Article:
I would like to perform simple linear regression on a data set ($y_i = a x_i + b + \epsilon_i$) with $N \approx 50$. However, my residuals $\epsilon_i = \epsilon_i(x_i)$ exhibit heteroscedasticity as well as non-normality.
My first intuition was to perform some kind of robust regression to give less weight to outliers. However I run in a conceptual issue when it comes to cross-validation and testing due to the small sample size. When one has a lot of data, it is straightforward to divide it into train/cross-validation/test sets, estimate the weights on the training set, fixing hyperparameters with the cross-validation set, and evaluating the performance on the test set. However in the case where $N$ is small and residuals have non-constant variance, using 20% of the data (about 10 points) for testing purposes seems like a bad idea since outliers will most likely be overrepresented, skewing the "true" results of the data-generative process.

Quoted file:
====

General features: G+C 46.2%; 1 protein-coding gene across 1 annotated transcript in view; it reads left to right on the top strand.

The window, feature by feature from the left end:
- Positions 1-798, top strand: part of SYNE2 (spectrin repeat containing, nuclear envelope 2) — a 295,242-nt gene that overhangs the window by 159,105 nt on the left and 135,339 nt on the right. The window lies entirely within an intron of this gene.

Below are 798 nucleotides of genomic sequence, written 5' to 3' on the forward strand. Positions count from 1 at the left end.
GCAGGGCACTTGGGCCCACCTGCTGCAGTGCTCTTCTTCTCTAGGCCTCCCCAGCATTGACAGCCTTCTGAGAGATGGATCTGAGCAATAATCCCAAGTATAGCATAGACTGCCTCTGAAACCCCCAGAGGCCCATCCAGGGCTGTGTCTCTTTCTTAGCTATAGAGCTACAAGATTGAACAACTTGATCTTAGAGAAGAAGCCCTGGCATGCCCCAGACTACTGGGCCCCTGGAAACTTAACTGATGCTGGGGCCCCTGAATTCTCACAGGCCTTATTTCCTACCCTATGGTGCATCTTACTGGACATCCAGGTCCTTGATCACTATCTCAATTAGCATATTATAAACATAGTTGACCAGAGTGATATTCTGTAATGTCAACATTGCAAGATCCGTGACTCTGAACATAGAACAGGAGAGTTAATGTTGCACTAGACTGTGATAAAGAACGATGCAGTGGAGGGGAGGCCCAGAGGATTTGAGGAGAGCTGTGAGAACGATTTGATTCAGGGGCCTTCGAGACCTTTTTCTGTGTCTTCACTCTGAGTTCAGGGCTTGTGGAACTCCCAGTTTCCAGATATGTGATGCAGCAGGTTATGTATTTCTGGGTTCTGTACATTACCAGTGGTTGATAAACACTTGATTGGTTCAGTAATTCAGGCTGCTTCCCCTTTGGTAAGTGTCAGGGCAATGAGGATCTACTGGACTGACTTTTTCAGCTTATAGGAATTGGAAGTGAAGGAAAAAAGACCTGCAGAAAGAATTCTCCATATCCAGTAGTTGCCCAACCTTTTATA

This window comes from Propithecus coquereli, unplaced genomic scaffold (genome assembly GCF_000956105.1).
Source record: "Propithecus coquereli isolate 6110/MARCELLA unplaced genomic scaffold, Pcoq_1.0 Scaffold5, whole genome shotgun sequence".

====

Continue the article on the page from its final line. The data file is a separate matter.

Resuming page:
I have read that leave-one-out (LOO) cross-validation or $k$-folds cross-validation is useful for small data sets, but most discussions leave out the testing part entirely. Only doing cross-validation means that my model will find good hyperparameters but it will not appropriately generalize the data-generative process. What is the usual wisdom in statistics for such a situation?